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  The reason I choose to concentrate my research study upon racial/ethnic interactions in various university spaces is because I have noticed that certain places within the campus community attract students from very racially and ethnically diverse backgrounds.  
  Has the university’s space been racialized?  
In which university spaces are students more likely to interact across racial/ethnic lines?
Does the quality of interaction vary within these university spaces?
What conditions or characteristics of spaces encourage interaction?
Which racial/ethnic groups are more likely to interact with each other?
Self-segregation can be witnessed in almost any university space. So, where would a person who wishes to meet people of a different racial/ethnic group go to find such a diverse mix?
  A white male and African American female dine together. They appear to be a couple. They are seated across from each other and there is apparent flirting as they are joined by a white female.  
Lucas admitted that he would be less likely to interact across racial/ethnic lines in settings excluding work and volunteer sites. Lucas refered to interacting with racially diverse people as a tool for academic and career advancement. He did not express other benefits related to racial diversity.
  My interview with Brooke showed me that the experience of an African-American from a upper middle class family was much different from the experience of a black person from the lower class. In her interview she talks of the small number of minorities yet alone African-Americans, "So when I see one of us, I try to get a converstaion going". Brooke seems to be very proud of being one of the very few minorities in the Cinema Studies program.  
If any unsuspecting person stumbled upon the quad area of the University of Illinois (Urbana-Champaign), one may discover that certain physical spaces have been “hijacked” by certain racial/ethnic groups.
There are many university spaces that have invisible boundaries; boundaries that members of different racial/ethnic groups rarely cross. The university’s public space has been severely racialized. There are places within the university that are branded “black” or “Latino” and “Asian” spaces.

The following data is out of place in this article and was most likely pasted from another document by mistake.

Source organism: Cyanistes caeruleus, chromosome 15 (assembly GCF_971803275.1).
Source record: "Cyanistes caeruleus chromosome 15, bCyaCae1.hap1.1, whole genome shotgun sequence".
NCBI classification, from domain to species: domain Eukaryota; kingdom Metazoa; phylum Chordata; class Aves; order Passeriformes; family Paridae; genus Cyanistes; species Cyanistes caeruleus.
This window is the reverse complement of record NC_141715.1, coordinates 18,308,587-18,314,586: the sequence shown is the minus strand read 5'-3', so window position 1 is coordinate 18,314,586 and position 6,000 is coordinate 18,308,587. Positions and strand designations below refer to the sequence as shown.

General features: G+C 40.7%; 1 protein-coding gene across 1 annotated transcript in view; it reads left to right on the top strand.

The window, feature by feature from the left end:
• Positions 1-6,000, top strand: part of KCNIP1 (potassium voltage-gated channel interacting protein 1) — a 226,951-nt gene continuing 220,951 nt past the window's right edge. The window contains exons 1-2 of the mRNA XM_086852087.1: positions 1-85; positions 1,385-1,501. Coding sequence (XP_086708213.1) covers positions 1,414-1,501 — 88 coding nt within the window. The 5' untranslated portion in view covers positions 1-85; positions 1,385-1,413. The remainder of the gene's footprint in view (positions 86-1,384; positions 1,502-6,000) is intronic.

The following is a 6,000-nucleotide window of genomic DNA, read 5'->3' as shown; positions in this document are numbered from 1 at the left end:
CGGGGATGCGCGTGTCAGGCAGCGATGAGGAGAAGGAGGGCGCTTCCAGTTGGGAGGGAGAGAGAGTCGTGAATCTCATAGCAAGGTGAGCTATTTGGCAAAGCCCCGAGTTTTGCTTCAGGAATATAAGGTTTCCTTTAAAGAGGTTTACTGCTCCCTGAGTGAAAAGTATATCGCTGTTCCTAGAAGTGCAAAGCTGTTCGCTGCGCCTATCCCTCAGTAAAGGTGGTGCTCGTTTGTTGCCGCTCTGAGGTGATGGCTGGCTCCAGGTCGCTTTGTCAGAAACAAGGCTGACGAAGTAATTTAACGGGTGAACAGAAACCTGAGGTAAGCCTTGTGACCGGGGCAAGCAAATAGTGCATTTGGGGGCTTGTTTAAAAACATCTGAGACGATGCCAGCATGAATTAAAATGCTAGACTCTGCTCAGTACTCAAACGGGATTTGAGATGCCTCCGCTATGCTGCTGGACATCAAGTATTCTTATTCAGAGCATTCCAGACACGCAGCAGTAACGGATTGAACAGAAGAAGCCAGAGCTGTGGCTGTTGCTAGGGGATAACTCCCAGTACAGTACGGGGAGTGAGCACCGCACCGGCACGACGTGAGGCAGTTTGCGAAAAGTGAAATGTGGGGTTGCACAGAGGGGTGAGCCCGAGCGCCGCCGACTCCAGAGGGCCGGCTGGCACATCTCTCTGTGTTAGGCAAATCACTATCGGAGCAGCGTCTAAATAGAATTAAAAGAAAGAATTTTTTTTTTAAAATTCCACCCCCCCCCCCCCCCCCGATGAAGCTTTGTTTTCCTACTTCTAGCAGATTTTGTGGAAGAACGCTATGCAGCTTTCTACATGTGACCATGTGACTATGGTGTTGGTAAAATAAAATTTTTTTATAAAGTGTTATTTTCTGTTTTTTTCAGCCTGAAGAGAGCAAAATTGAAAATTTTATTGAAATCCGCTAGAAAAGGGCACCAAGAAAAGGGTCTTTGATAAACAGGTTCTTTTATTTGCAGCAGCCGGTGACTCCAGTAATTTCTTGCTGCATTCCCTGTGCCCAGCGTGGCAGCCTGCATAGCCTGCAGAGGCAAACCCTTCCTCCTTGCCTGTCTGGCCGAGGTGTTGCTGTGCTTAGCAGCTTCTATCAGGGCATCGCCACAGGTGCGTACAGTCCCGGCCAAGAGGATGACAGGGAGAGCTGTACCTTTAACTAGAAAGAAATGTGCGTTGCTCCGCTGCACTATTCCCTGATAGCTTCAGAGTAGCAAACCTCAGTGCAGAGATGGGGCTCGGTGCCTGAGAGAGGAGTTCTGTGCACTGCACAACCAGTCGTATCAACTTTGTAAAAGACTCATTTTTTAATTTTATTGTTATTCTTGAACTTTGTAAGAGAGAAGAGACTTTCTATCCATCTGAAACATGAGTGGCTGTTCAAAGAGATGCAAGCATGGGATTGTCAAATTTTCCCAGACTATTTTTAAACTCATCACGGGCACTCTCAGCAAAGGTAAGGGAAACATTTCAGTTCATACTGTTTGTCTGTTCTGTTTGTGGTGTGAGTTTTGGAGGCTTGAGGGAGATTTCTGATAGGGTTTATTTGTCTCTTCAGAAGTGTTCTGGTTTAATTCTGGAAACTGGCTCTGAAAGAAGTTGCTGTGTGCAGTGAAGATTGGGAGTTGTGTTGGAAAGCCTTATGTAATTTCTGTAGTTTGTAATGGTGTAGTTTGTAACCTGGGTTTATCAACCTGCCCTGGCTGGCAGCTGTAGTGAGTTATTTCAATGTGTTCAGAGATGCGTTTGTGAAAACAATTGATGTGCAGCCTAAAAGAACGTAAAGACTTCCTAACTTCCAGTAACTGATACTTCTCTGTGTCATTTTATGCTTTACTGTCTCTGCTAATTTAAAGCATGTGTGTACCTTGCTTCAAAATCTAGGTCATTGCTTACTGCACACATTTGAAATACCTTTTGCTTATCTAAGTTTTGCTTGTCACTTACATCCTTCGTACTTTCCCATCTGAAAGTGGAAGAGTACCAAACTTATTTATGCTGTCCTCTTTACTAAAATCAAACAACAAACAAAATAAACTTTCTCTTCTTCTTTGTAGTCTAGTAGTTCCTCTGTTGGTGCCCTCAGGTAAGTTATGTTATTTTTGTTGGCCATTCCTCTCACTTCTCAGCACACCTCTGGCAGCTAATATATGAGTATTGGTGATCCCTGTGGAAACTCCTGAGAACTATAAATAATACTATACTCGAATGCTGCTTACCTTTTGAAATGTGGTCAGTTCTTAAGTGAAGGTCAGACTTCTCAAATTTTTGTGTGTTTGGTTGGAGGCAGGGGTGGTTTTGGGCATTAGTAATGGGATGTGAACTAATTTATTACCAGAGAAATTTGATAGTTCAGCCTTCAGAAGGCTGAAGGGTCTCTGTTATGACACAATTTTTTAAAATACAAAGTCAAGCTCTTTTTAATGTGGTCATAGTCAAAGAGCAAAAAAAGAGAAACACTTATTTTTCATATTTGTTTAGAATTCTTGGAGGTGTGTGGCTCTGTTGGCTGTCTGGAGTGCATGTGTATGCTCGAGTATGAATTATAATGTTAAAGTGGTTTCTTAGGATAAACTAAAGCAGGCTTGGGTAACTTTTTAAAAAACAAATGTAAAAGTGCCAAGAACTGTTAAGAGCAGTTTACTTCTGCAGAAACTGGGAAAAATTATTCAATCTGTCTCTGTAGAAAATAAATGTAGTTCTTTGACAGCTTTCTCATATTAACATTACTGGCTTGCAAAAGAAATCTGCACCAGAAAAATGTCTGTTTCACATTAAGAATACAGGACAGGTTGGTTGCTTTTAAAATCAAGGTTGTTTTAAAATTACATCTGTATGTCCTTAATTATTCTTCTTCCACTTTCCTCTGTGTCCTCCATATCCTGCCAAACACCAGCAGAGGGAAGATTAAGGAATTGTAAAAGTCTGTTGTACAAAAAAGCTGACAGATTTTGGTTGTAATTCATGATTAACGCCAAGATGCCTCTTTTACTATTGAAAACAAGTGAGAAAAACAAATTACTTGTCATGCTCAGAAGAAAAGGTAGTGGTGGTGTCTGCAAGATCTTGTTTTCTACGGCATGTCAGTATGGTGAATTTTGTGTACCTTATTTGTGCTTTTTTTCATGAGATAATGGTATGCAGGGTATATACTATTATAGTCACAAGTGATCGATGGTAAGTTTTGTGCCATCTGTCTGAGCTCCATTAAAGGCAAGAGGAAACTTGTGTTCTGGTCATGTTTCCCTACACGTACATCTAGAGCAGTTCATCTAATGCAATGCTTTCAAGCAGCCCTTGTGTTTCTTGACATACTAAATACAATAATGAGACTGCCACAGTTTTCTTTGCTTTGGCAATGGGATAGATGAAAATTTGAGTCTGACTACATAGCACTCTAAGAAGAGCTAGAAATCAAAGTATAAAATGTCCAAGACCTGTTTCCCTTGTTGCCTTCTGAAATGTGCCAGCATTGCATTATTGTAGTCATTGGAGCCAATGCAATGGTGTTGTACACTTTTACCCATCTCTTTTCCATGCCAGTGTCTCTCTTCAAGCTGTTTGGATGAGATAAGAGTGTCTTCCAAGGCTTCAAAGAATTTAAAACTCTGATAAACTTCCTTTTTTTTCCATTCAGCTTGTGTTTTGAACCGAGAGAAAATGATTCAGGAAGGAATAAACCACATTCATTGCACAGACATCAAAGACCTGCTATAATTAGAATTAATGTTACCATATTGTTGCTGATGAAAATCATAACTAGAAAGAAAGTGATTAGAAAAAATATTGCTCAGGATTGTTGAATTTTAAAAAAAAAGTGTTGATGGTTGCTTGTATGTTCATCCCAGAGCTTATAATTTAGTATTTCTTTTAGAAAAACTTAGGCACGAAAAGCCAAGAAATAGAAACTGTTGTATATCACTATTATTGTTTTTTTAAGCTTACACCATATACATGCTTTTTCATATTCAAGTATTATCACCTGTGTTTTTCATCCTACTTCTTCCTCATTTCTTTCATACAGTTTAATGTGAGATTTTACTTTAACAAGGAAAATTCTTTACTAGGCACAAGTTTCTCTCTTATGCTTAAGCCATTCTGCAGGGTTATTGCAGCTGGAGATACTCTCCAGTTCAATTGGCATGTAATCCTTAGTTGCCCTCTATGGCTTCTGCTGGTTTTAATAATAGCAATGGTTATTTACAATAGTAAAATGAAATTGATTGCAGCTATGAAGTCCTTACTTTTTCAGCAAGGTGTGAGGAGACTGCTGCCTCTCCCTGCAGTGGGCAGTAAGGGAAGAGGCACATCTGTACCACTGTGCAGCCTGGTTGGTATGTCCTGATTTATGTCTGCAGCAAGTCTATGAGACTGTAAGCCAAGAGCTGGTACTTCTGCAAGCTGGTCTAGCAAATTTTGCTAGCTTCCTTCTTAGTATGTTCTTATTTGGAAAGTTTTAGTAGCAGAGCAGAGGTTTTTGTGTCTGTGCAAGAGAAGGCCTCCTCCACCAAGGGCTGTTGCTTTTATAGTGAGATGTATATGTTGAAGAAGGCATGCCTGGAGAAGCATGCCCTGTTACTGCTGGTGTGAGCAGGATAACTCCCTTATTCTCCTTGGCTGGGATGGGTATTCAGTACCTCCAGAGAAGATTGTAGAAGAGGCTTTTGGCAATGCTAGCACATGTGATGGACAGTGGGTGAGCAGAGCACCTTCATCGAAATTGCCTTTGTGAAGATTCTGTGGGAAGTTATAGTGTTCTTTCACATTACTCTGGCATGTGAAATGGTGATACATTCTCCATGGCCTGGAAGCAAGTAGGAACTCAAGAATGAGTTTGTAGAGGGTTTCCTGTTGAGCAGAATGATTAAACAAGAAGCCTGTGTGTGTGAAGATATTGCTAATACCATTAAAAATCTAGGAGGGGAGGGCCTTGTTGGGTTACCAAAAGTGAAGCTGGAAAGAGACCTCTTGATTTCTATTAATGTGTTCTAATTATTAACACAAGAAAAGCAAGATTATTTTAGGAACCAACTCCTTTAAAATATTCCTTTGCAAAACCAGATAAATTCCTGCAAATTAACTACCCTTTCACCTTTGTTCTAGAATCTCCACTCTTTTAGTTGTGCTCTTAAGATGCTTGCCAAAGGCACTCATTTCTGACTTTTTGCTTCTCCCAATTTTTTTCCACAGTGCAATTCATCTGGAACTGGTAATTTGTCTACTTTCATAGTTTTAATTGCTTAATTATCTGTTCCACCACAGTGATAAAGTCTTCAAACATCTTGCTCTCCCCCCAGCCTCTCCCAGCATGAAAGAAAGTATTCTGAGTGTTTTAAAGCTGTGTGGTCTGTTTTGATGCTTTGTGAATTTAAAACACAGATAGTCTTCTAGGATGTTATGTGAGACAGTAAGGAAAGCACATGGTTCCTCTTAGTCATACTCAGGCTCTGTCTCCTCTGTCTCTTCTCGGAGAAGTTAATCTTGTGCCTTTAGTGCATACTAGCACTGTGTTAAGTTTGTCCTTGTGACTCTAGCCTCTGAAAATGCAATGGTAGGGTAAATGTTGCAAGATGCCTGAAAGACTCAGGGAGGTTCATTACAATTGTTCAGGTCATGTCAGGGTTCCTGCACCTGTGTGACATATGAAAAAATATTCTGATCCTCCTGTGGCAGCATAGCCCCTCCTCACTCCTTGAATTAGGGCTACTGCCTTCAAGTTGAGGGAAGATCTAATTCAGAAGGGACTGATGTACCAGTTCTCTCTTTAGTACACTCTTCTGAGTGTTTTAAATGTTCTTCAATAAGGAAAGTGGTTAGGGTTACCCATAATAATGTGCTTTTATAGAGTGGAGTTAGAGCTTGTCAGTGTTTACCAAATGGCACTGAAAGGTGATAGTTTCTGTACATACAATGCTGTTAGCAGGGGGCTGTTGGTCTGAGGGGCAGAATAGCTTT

Another idea that was prompted through this observation is that maybe it isn't just locations that encourage interaction across racial/ethnic groups. Maybe common interest is a better facilitator of interactions across racial lines.
I now realized that I must insert common interests into the equation. It is both university spaces as well as common interests that help facilitate and encourage interaction across racial/ethnic lines. Common interests whether they are academic or social in nature, link people of diverse cultures together. Common interests are a uniting force in this campus community.
Through this site observation I reaffirmed my belief that the residence halls are in fact a place through which meaningful interaction occurs across racial/ethnic lines. Within the dining hall I witnessed diverse racial interaction amongst the students who were dining as well as with student workers.
At the University of Illinois (Urbana-Champaign), a place where diversity is a mere component of the university’s rhetoric, it would be completely natural and understandable for minorities to self-segregate themselves into small support networks. In these small support groups racial and ethnic minorities discover racial solidarity and identity at this predominantly white institution.
University's around the nation should attempt to capitalize upon this idea of uniting people together through shared interest and physical spaces. With this knowledge of how space, race, and common interest are intertwined a multi-cultural and multi-ethnic community can emerge amongst the campus community.
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